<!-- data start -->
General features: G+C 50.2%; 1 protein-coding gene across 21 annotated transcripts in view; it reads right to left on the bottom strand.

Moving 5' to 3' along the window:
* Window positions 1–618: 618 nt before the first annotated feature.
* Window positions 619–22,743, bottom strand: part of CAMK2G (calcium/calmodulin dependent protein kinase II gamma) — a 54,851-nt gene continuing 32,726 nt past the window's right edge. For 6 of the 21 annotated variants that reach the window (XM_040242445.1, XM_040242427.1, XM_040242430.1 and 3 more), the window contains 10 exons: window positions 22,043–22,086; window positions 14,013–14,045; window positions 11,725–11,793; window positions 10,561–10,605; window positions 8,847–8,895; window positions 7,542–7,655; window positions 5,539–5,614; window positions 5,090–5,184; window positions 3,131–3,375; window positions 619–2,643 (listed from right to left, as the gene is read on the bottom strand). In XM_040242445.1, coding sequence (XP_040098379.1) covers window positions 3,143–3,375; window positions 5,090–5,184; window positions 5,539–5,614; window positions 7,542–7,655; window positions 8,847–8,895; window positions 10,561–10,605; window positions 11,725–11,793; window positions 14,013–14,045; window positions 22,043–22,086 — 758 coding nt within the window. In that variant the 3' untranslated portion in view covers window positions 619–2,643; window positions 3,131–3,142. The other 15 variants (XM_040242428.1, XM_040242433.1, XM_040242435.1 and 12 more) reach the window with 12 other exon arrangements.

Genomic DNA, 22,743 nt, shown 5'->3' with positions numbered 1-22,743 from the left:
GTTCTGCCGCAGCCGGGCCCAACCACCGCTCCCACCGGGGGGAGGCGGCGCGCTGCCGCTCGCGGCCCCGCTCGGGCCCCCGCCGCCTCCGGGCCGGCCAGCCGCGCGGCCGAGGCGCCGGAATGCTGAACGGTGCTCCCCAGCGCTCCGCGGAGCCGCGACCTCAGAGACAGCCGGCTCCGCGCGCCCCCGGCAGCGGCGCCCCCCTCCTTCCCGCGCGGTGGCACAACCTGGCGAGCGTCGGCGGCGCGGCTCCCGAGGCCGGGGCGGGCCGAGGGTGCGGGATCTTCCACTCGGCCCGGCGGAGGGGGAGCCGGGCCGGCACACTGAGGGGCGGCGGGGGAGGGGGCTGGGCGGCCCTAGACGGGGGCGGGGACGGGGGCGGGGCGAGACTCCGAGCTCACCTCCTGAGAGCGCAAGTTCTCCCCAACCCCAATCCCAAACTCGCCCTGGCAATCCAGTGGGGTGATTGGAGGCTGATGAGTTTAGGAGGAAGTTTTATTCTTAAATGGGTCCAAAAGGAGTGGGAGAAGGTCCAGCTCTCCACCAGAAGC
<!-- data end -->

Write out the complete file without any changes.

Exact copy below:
General features: G+C 50.2%; 1 protein-coding gene across 21 annotated transcripts in view; it reads right to left on the bottom strand.

Moving 5' to 3' along the window:
* Window positions 1–618: 618 nt before the first annotated feature.
* Window positions 619–22,743, bottom strand: part of CAMK2G (calcium/calmodulin dependent protein kinase II gamma) — a 54,851-nt gene continuing 32,726 nt past the window's right edge. For 6 of the 21 annotated variants that reach the window (XM_040242445.1, XM_040242427.1, XM_040242430.1 and 3 more), the window contains 10 exons: window positions 22,043–22,086; window positions 14,013–14,045; window positions 11,725–11,793; window positions 10,561–10,605; window positions 8,847–8,895; window positions 7,542–7,655; window positions 5,539–5,614; window positions 5,090–5,184; window positions 3,131–3,375; window positions 619–2,643 (listed from right to left, as the gene is read on the bottom strand). In XM_040242445.1, coding sequence (XP_040098379.1) covers window positions 3,143–3,375; window positions 5,090–5,184; window positions 5,539–5,614; window positions 7,542–7,655; window positions 8,847–8,895; window positions 10,561–10,605; window positions 11,725–11,793; window positions 14,013–14,045; window positions 22,043–22,086 — 758 coding nt within the window. In that variant the 3' untranslated portion in view covers window positions 619–2,643; window positions 3,131–3,142. The other 15 variants (XM_040242428.1, XM_040242433.1, XM_040242435.1 and 12 more) reach the window with 12 other exon arrangements.

Genomic DNA, 22,743 nt, shown 5'->3' with positions numbered 1-22,743 from the left:
GTTCTGCCGCAGCCGGGCCCAACCACCGCTCCCACCGGGGGGAGGCGGCGCGCTGCCGCTCGCGGCCCCGCTCGGGCCCCCGCCGCCTCCGGGCCGGCCAGCCGCGCGGCCGAGGCGCCGGAATGCTGAACGGTGCTCCCCAGCGCTCCGCGGAGCCGCGACCTCAGAGACAGCCGGCTCCGCGCGCCCCCGGCAGCGGCGCCCCCCTCCTTCCCGCGCGGTGGCACAACCTGGCGAGCGTCGGCGGCGCGGCTCCCGAGGCCGGGGCGGGCCGAGGGTGCGGGATCTTCCACTCGGCCCGGCGGAGGGGGAGCCGGGCCGGCACACTGAGGGGCGGCGGGGGAGGGGGCTGGGCGGCCCTAGACGGGGGCGGGGACGGGGGCGGGGCGAGACTCCGAGCTCACCTCCTGAGAGCGCAAGTTCTCCCCAACCCCAATCCCAAACTCGCCCTGGCAATCCAGTGGGGTGATTGGAGGCTGATGAGTTTAGGAGGAAGTTTTATTCTTAAATGGGTCCAAAAGGAGTGGGAGAAGGTCCAGCTCTCCACCAGAAGC